Feb. 18, 2003 -- In lab animals and in the test tube, a special form of vitamin B1 prevents the kind of nerve damage common in people with diabetes.
The drug is called benfotiamine, a form of thiamin or vitamin B1. Normal thiamin is water soluble. Benfotiamine is fat-soluble, so it stays in the body longer. And it has another special quality. In what may prove to be a groundbreaking discovery, benfotiamine appears able to stop much of the blood-vessel damage caused by high blood sugar.
This kind of damage leads to some the most feared consequences of diabetes, including blindness, kidney failure, and perhaps even heart attack. Benfotiamine might prevent such complications, Albert Einstein College of Medicine researcher Michael Brownlee, MD, and colleagues report in the Feb. 18 issue of Nature Medicine.
"Nobody has any idea whether this will really work in people," Brownlee tells WebMD. "We are now trying to find the active dose in humans. Then we would really need clinical trials. But because this is already available in Europe, it holds out the possibility that in a relatively short time people could be taking the correct amount and getting a benefit."
Available by prescription in Germany, benfotiamine has indeed been used to treat diabetes associated nerve damage. There is some evidence it improves nerve function. But Brownlee's new study goes far beyond this.
Here's how it works. Normal cells protect themselves against too much sugar. But cells lining the blood vessels of the kidneys and eyes don't have this kind of protection. When sugars build up inside cells, their by-products accumulate. This sugar-derived toxic waste sets into motion at least three destructive processes -- each of which can kill the cell. Intensive research is looking at how to block each of these pathways. Brownlee's studies, however, suggest each pathway starts at a single common point.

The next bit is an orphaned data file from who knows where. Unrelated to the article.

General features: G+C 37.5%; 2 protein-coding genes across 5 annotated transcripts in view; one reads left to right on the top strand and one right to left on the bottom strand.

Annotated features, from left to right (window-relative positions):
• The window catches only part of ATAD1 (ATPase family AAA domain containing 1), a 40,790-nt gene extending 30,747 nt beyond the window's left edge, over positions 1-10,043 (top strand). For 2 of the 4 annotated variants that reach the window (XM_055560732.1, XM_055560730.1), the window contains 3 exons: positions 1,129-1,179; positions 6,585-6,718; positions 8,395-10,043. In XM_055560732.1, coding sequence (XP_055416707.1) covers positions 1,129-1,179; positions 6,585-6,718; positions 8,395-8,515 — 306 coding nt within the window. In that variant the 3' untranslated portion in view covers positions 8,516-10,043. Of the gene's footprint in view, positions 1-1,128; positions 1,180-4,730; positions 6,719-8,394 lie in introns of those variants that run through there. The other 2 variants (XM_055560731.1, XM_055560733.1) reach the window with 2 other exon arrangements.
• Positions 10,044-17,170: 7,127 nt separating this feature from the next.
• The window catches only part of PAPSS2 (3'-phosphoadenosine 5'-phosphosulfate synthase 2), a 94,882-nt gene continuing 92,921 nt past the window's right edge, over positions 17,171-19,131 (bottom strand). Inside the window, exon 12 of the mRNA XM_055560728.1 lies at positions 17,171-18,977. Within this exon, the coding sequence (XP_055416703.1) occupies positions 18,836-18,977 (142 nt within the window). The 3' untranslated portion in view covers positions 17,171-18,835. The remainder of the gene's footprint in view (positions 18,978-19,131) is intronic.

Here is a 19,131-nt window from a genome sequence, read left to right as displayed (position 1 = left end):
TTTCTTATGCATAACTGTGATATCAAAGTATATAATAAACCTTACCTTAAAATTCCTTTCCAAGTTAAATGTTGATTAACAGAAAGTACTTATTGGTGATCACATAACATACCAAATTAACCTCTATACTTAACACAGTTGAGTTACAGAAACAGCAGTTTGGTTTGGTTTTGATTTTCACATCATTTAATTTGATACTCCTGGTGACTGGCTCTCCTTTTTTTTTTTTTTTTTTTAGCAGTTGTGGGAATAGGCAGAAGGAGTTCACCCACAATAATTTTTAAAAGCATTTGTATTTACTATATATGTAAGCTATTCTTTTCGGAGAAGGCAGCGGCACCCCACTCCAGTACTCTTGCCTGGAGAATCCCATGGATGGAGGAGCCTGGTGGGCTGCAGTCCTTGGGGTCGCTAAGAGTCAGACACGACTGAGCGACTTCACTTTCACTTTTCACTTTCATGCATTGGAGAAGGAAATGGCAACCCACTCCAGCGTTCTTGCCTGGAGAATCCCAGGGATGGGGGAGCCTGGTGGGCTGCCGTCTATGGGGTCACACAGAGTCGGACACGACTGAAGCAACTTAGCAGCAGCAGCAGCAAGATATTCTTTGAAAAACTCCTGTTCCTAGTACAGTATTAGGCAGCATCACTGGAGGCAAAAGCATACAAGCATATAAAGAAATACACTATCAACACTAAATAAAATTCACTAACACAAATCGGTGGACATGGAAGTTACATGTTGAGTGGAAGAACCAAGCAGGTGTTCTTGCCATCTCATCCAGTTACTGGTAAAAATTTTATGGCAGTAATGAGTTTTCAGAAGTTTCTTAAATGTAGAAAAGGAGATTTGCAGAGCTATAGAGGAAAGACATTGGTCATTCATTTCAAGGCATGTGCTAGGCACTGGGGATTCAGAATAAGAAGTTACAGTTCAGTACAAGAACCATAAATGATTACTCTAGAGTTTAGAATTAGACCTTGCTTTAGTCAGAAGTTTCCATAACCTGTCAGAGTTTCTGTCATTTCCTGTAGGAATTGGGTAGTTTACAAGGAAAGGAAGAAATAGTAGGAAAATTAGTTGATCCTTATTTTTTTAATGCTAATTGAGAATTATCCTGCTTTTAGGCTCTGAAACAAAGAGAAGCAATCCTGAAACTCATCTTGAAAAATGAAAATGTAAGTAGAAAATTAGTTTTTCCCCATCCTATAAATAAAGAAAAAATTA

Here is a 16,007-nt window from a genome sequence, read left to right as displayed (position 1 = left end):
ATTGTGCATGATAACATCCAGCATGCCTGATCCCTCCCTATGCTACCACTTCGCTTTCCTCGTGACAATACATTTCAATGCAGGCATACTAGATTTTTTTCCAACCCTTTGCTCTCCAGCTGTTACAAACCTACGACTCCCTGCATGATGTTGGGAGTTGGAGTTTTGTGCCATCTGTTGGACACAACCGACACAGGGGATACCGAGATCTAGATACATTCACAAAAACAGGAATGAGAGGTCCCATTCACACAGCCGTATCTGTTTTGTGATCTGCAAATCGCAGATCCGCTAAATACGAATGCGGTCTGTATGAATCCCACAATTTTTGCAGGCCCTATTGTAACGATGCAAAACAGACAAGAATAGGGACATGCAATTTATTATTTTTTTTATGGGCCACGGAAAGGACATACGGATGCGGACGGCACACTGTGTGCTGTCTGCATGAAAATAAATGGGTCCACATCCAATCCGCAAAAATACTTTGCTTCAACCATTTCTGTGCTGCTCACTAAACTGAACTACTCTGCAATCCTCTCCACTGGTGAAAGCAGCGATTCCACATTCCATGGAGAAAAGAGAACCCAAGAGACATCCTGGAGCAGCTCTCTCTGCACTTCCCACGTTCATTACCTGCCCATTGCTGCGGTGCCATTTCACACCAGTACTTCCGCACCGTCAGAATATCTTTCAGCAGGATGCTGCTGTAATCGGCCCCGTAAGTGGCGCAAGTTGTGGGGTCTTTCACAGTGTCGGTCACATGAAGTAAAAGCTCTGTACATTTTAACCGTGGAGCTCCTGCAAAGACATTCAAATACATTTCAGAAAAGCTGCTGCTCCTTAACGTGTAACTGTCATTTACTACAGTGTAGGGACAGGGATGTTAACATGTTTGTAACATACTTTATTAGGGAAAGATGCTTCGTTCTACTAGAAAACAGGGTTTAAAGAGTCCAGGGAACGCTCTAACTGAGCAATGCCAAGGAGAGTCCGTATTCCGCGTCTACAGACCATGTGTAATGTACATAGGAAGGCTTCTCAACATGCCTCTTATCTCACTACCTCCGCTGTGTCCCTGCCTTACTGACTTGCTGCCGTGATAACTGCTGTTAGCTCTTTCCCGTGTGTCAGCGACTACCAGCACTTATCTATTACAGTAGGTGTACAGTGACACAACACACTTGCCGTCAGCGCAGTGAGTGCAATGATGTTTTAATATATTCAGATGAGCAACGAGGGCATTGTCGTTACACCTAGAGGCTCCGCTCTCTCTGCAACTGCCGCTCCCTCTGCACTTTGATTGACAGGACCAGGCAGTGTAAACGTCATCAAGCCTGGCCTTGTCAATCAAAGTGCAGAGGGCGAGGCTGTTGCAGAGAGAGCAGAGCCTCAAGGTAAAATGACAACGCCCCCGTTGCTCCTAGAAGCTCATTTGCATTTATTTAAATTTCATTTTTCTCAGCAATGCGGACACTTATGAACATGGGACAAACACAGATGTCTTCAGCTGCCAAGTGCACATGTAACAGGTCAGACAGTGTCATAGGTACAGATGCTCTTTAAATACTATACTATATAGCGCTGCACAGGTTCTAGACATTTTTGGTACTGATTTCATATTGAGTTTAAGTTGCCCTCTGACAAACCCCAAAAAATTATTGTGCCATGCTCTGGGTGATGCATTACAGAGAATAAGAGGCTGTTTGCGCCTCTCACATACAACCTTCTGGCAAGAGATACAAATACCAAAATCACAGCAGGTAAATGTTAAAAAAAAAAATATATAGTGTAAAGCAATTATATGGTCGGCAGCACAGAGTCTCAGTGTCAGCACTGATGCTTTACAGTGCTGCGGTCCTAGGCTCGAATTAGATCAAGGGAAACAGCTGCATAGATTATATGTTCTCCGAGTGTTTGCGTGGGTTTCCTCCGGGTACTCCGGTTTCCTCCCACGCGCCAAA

This point is a helpful molecule -- transketolase -- that acts as a roadblock to the damage pathways. Biochemical studies suggested that thiamin would strengthen this roadblock. It does, but not by much. Then a member of Brownlee's team -- German researcher Hans-Peter Hammes -- suggested using the benfotiamine. That did the trick. The vitamin enormously blocked all of the damage pathways.
To see if this would work in animals, Brownlee and colleagues fed benfotiamine to diabetic rats. Untreated animals went blind. The ones that took benfotiamine did not. Brownlee says more recent data shows that the vitamin also prevents diabetes-related kidney damage in these animals.
Not all diabetes researchers are convinced that Brownlee has truly found a way to block all of the damage pathways at once. One of these cautious experts is Aaron I. Vinik, MD, PhD, director of research at the Strelitz Diabetes Institutes Foundation.
"It is a very attractive idea," Vinik tells WebMD. "Unfortunately, there are those who have not supported this single universal pathway. Some data suggest that a single pathway does not account for all of the complications of high blood sugar."
Brownlee's work impresses Ram Pathak, MD, a diabetes researcher at New Orleans' Ochsner Clinic Foundation.
"We know that thiamin, vitamin B1, is supposed to do all of those things that this drug is doing," Pathak. "So this is the same vitamin, but it is reaching places the normal B1 would not reach. It does give you the potential for treatment: if it reaches the brain and arteries it has a good chance of showing the same effects as you see in the test tube."
Pathak warns that nobody knows whether benfotiamine is safe or even if it works.
"Would I write a prescription for it? No," Pathak says. "However, there will always be people who want to try something new. They should be aware of the risk, but if they want to try it under the supervision of their doctor, they should have the choice."
Brownlee agrees that patients should wait for further studies. But he notes that benfotiamine has been available for decades in Germany.
"I think we do know that it is rather safe, because there have been no reports of serious adverse effects or to my knowledge even minor adverse effects," he says. "In Germany they are prescribing 150 mg three or four times a day -- and that is getting into the ballpark of what we are giving rats. Will that really have an effect? We don't know. But if someone wanted to go over there and take it, it wouldn't hurt."
Brownlee says he knows of two patients who went to Germany to get the benfotiamine due to serious pain in their feet. Both told him benfotiamine helped.
"Of course, this doesn't prove anything," Brownlee warns. Meanwhile, his colleagues are trying to find a dose of benfotiamine likely to work safely in humans. He expects they will find the right dose sometime this year. Whether it actually will work in patients suffering complications of diabetes -- or whether it can help prevent these complications -- remains to be seen.